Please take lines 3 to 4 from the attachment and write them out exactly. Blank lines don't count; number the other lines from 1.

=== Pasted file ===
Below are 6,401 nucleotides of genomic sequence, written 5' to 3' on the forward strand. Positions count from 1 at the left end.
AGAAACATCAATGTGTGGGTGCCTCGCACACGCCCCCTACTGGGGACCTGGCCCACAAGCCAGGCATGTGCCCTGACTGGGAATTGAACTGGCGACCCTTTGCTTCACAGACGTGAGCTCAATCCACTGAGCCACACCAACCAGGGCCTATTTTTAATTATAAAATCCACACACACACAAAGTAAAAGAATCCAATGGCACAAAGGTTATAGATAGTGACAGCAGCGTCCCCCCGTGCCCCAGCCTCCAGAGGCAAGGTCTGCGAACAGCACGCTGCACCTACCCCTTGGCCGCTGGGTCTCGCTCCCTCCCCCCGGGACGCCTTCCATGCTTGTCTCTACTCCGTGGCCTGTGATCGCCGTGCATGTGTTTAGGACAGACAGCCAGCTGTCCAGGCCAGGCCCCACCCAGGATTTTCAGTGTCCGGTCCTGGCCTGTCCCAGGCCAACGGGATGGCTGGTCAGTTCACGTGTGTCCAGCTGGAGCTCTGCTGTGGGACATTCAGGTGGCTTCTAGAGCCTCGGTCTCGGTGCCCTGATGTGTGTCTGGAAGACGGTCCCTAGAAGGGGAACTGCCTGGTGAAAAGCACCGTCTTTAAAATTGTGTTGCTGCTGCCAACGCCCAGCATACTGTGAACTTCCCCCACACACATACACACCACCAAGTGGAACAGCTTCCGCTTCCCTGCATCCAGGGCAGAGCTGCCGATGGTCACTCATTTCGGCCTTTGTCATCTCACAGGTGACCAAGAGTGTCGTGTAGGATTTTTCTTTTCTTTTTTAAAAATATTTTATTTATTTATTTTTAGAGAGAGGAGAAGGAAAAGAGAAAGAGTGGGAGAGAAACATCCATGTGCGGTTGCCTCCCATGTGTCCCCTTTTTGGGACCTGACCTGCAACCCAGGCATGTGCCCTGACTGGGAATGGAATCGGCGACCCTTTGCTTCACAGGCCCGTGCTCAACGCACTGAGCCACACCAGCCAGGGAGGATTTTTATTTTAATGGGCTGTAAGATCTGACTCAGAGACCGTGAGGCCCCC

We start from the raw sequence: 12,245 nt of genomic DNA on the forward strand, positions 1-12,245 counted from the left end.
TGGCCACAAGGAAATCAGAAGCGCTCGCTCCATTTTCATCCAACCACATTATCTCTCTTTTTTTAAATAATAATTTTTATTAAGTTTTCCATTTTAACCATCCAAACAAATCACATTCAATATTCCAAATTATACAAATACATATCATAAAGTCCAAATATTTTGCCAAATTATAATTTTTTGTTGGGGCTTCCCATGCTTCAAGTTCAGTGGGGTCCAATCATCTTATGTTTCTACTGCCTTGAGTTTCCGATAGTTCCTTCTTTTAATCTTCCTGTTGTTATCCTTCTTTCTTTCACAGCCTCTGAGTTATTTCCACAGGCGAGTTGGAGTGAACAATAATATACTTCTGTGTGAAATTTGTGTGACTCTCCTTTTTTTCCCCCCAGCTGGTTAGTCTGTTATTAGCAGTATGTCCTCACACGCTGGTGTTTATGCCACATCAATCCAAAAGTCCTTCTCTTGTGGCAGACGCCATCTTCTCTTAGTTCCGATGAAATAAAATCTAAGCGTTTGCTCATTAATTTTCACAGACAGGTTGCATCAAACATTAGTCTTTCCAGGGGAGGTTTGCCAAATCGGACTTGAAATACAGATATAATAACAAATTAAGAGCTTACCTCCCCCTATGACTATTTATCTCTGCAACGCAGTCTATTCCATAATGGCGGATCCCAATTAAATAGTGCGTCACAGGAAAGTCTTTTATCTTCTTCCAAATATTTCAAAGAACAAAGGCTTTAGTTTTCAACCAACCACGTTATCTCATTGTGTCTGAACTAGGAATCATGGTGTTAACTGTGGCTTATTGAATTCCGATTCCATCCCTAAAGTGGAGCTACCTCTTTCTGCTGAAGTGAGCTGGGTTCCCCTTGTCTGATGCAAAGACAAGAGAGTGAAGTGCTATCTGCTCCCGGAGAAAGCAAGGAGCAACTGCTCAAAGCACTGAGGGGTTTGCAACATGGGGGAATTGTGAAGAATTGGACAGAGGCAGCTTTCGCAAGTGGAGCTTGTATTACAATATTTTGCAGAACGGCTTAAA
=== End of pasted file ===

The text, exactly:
We start from the raw sequence: 12,245 nt of genomic DNA on the forward strand, positions 1-12,245 counted from the left end.
TGGCCACAAGGAAATCAGAAGCGCTCGCTCCATTTTCATCCAACCACATTATCTCTCTTTTTTTAAATAATAATTTTTATTAAGTTTTCCATTTTAACCATCCAAACAAATCACATTCAATATTCCAAATTATACAAATACATATCATAAAGTCCAAATATTTTGCCAAATTATAATTTTTTGTTGGGGCTTCCCATGCTTCAAGTTCAGTGGGGTCCAATCATCTTATGTTTCTACTGCCTTGAGTTTCCGATAGTTCCTTCTTTTAATCTTCCTGTTGTTATCCTTCTTTCTTTCACAGCCTCTGAGTTATTTCCACAGGCGAGTTGGAGTGAACAATAATATACTTCTGTGTGAAATTTGTGTGACTCTCCTTTTTTTCCCCCCAGCTGGTTAGTCTGTTATTAGCAGTATGTCCTCACACGCTGGTGTTTATGCCACATCAATCCAAAAGTCCTTCTCTTGTGGCAGACGCCATCTTCTCTTAGTTCCGATGAAATAAAATCTAAGCGTTTGCTCATTAATTTTCACAGACAGGTTGCATCAAACATTAGTCTTTCCAGGGGAGGTTTGCCAAATCGGACTTGAAATACAGATATAATAACAAATTAAGAGCTTACCTCCCCCTATGACTATTTATCTCTGCAACGCAGTCTATTCCATAATGGCGGATCCCAATTAAATAGTGCGTCACAGGAAAGTCTTTTATCTTCTTCCAAATATTTCAAAGAACAAAGGCTTTAGTTTTCAACCAACCACGTTATCTCATTGTGTCTGAACTAGGAATCATGGTGTTAACTGTGGCTTATTGAATTCCGATTCCATCCCTAAAGTGGAGCTACCTCTTTCTGCTGAAGTGAGCTGGGTTCCCCTTGTCTGATGCAAAGACAAGAGAGTGAAGTGCTATCTGCTCCCGGAGAAAGCAAGGAGCAACTGCTCAAAGCACTGAGGGGTTTGCAACATGGGGGAATTGTGAAGAATTGGACAGAGGCAGCTTTCGCAAGTGGAGCTTGTATTACAATATTTTGCAGAACGGCTTAAA